B's 2nd line produces 1st-rate results

BOSTON -- After the Boston Bruins defeated the Toronto Maple Leafs 4-2 on Thursday night at TD Garden, Bruins forwards Brad Marchand and Tyler Seguin stood in one corner of the locker room, chirping away at each other as they often do. At the other end of the room, linemate and assistant captain Patrice Bergeron was calmly answering questions amid a media scrum.

From a personality standpoint, the three linemates couldn't be any more different. On the ice, however, they form one of the best lines in the league.

The Bruins' second line scored three of Boston's four goals against the Maple Leafs and combined for eight points. Seguin had two goals (one empty-netter) and an assist. Bergeron had one goal and two assists, and Marchand had two assists. As a unit, they have recorded 14 goals and 23 assists for 37 points in the past nine games.

With that production, the Bruins continue to dominate the Maple Leafs. Boston is 8-0-1 in its past nine games against Toronto. Overall this season, the Bruins are 15-3-3 (33 points) for second place in the Northeast Division.

It's easy to see how everything they do on the ice has become second nature.

"It's fun. We have a lot of fun out there and it seems like we're continuing to build and find each other a little bit more each game," Marchand said. "We work pretty hard on and off the ice. We talk to each other to figure things out. It's a lot of fun to play with those guys; they're obviously very skilled players and definitely very easy to play with."

Most of the time it's nothing fancy. Their production is the result of hard work, heads-up playmaking and tape-to-tape passes.

"We're obviously feeding off each other and the chemistry's always been there," Bergeron said. "We've got to keep it going, obviously, but we're feeling good. When we're moving our feet and we're first on the puck is when we're at our best."

This line has been Boston's best all season. Even coach Claude Julien said after a recent loss that the team's other three lines need to contribute more.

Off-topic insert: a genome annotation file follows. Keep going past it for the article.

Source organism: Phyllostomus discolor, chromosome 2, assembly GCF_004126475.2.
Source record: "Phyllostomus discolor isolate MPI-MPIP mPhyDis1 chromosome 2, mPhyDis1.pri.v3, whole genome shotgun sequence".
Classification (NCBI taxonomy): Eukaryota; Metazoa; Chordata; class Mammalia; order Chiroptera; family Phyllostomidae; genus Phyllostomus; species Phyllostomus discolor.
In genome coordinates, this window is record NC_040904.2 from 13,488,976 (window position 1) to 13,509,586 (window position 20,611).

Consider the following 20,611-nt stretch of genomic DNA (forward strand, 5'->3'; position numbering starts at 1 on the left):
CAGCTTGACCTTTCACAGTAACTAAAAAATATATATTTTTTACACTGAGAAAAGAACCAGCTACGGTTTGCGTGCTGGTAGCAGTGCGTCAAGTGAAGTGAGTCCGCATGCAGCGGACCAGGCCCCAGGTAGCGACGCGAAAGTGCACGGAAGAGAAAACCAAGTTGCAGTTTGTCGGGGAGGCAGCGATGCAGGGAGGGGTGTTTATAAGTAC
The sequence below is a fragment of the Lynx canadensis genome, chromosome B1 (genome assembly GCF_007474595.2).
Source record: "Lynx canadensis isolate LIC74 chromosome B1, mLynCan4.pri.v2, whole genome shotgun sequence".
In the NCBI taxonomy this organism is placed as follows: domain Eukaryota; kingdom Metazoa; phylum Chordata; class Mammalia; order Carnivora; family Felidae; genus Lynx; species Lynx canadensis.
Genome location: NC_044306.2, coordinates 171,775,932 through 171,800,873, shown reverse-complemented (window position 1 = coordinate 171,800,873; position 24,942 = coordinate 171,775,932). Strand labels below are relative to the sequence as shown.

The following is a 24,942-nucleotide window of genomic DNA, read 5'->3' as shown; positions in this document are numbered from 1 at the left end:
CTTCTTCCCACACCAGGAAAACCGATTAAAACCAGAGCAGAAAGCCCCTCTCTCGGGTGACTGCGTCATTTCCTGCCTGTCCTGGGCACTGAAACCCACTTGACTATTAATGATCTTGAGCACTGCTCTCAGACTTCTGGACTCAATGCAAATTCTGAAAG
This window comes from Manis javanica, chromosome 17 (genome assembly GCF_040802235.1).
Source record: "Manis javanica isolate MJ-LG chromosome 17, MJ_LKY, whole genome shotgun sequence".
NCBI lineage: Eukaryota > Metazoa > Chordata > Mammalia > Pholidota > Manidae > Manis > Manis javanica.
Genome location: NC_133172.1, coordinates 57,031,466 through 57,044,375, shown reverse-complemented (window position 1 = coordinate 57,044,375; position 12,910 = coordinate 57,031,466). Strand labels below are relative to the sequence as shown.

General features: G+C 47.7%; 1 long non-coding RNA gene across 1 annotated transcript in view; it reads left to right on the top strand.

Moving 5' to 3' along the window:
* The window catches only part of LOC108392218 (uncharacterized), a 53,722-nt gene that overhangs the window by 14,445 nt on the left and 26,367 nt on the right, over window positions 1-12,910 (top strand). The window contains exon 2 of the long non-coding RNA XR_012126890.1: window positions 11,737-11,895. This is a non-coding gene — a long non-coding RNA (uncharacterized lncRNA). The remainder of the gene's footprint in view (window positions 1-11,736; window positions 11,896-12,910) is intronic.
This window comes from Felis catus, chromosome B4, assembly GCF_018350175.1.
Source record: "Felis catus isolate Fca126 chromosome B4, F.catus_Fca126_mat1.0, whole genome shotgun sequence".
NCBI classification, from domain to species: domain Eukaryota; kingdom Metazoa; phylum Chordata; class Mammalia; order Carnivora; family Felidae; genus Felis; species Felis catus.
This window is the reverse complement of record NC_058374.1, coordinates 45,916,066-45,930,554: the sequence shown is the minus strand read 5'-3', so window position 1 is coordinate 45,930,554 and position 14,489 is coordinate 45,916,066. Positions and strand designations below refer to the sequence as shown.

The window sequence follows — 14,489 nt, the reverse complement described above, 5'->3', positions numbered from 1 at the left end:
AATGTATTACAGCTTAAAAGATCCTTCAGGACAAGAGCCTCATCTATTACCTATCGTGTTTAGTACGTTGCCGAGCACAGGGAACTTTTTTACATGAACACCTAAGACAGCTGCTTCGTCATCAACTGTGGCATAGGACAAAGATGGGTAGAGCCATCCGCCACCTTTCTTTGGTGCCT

"It was one of those games where that line did a great job, as far as getting pucks past their defense, and then working through it and doing the grunt work," Julien said Thursday night.

"We've got three good players on that line," added Julien. "Brad Marchand is a really good player in this league and doesn't get the credit he deserves because he instigates a lot of stuff. Bergeron, he's already been recognized [with the Selke Award winner] for his two-way work, and Tyler's a great player."

Marchand extended his point streak to four games. Overall, he has 12 goals and eight assists for 20 points. Bergeron has 10 points in his past six games, and six goals and 15 assists for 21 points overall.

Bergeron's work ethic and dedication makes his linemates better. That's one of the reasons Julien originally wanted Seguin on that line when he first arrived in Boston as a rookie.

"When you've got a guy like Bergeron doing such a good job down in your own end, the puck gets out quicker," explained Julien. "When you have those guys on each side of you there's a pretty good attack going on. That's a good line for us and all three deserve a lot of credit."

When the Bruins start with the puck after a faceoff win, it usually translates into success. Boston's centermen are among the league's best. Bergeron is ranked No. 6 in the league with a 61.6 percent success rate on drops. He was 12-for-20 against the Leafs on Thursday. But even when he loses a draw, most times he's still the first one on the puck in an attempt to force a turnover.